Constructive Possession of Contraband
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Constructive possession of contraband brings same culpability as actual possession, says Fairfax criminal lawyer
Constructive possession of drugs, illegal guns, or other contraband is no less a crime than actual possession of contraband. As a Fairfax criminal lawyer, I know that the foregoing legal truism alone is sufficient to make people think twice about those they choose to associate with.
Being present with contraband in the open can be sufficient to convict for drugs and weapons
Virginia drug and felony handgun defendant Malcolm Jordan learned through his conviction that one may be convicted of constructive possession of contraband. Law enforcement conducted surveillance on the home for which Jordan had a key and made frequent visits. Police obtained a search warrant of his house as a suspected drug sales house after seeing high foot traffic entering the house for but a few minutes at a time, and having a confidential informant (likely a cooperator / snitch) buy marijuana there. Jordan v. Commonwealth of Virginia, Record No. 0863-18-1 (Va. App., Oct. 22, 2019) (unpublished).
Beware the risks of being in a house filled with contraband out in the open and your name on bills sent to that address
In executing the search warrant in Jordan’s constructive possession case, police found out in the open a handgun, a digital scale, and packaging materials. Inside a dresser, police found ecstasy / MDMA, cocaine, marijuana, cash, and more packaging material. Police also found a shotgun and mail addressed to Jordan at the address where the search warrant was executed, including a utility bill, and a photo of Jordan by a prescription pill bottle in a woman’s name. Unfortunately for Jordan, police found nobody’s name other than Jordan’s among the mail, and found evidence of nobody but Jordan using a key to enter the house. This was sufficient for Jordan to reject the defendant’s challenge to the sufficiency of the trial evidence against him for constructive possession.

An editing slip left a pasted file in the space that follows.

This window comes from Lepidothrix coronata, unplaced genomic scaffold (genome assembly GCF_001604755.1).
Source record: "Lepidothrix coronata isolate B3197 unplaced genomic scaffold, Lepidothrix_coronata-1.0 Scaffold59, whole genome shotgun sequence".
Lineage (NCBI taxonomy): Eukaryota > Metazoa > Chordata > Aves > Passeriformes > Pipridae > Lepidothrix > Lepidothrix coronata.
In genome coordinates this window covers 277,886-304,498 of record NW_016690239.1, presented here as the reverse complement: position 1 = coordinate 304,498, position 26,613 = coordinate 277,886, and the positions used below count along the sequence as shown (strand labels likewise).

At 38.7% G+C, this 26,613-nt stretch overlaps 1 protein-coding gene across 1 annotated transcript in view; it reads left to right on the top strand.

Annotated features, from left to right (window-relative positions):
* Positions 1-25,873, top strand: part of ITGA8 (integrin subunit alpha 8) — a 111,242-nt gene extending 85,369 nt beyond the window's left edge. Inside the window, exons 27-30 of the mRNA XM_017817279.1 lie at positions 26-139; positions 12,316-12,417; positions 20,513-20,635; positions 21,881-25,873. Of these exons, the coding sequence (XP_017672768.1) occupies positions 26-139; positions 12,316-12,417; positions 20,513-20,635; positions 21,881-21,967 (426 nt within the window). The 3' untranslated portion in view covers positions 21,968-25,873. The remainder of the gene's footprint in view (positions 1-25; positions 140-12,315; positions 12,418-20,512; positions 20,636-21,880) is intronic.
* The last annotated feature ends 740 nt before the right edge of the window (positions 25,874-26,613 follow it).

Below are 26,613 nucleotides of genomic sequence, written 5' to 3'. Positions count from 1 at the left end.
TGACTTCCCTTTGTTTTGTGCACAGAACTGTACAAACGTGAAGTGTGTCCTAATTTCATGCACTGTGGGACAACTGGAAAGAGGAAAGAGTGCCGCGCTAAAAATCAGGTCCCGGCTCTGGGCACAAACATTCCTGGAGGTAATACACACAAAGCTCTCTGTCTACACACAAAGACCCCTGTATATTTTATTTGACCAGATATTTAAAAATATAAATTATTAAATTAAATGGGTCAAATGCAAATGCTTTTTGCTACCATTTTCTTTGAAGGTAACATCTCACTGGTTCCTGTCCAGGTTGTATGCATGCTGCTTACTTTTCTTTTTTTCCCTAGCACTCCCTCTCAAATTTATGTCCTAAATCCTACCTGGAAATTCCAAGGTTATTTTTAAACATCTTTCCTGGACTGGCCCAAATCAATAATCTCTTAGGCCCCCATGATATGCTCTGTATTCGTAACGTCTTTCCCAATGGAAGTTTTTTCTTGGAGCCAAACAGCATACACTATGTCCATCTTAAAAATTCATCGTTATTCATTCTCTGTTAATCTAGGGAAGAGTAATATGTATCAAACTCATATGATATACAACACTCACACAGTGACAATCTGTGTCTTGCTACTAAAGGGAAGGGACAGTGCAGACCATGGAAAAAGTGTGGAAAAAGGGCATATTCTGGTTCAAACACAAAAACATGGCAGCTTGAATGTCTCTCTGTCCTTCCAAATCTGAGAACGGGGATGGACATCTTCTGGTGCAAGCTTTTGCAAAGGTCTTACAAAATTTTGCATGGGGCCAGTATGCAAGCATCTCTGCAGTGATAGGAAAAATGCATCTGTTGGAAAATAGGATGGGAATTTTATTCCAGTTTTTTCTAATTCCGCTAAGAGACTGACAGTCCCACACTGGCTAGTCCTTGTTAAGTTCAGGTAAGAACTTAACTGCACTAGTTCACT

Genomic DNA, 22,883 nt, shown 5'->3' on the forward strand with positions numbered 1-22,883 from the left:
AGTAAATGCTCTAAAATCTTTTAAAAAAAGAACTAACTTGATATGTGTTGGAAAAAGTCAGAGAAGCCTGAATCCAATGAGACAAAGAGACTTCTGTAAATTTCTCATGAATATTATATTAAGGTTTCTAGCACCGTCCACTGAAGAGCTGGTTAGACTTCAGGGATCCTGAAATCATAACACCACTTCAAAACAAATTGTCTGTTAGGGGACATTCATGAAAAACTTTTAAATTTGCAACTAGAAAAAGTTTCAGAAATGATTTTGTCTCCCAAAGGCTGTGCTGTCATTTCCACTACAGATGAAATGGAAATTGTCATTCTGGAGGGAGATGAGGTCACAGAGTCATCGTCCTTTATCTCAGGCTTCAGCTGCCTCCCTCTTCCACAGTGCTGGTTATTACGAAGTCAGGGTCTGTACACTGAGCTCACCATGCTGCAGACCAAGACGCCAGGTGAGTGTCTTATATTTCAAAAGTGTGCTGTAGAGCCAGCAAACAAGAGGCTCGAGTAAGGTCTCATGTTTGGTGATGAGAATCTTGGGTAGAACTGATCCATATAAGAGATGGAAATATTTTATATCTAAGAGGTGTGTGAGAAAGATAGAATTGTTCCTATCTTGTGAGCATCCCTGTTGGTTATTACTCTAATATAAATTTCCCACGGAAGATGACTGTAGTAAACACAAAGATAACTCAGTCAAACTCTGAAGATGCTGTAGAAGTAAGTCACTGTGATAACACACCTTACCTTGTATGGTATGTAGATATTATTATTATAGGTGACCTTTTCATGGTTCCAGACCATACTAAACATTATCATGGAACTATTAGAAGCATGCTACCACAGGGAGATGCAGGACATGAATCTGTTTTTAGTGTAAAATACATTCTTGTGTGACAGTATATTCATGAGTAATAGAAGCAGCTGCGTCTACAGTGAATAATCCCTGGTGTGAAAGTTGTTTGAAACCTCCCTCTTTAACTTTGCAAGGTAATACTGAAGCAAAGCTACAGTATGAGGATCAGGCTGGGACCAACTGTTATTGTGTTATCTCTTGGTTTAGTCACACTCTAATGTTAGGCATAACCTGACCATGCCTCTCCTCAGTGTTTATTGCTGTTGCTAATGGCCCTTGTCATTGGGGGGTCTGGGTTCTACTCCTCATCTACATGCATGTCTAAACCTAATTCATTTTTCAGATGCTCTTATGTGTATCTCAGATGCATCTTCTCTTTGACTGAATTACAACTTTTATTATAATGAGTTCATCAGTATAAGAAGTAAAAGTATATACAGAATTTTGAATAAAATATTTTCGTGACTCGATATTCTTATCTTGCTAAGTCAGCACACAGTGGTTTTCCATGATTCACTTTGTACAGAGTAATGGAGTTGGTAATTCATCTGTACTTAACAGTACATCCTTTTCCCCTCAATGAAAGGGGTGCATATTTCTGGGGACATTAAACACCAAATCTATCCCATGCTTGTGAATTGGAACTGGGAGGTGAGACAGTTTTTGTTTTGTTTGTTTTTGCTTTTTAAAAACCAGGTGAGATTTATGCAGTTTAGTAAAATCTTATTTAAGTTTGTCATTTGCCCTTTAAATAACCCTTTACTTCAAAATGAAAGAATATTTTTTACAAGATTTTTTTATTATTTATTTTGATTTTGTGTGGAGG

The Virginia Court of Appeals affirms Jordan’s constructive possession conviction
At his bench trial, based on constructive possession law, the judge found Jordan guilty of possession of a firearm by a violent felon pursuant to Va. Code § 18.2-308.2; (2) possession of a firearm while in possession of a Schedule I or II controlled substance, pursuant to Va. Code § 18.2-308.4(A); (3) possession with intent to distribute marijuana, pursuant to Va. Code § 18.2-248.1; (4) possession of a Schedule I or II controlled substance, pursuant to Va. Code § 18.2-250; and maintaining a common nuisance, pursuant to Va. Code § 18.2-258.
In affirming Jordan’s conviction, the Virginia Court of Appeals stated: “Constructive possession may be established by ‘evidence of acts, statements, or conduct of the accused or other facts or circumstances,’ which show the defendant’s awareness of ‘both the presence and character of the [firearm or substance] and that it was subject to his dominion and control’… Although proximity to illegal substances, ownership of the premises, and occupancy of the premises where illegal substances are found are insufficient by themselves to establish possession, they are factors to be considered… The defendant must be aware of both the character and the presence of illegal drugs and firearms.” Jordan (citations omitted).
Fairfax criminal lawyer Jonathan L. Katz pursues your best defense against felony, misdemeanor, DUI, and drug prosecutions. For a free in-person consultation with Jon Katz about your criminal case pending in court, please call Jon’s staff at 703-383-1100 to schedule a strictly confidential meeting.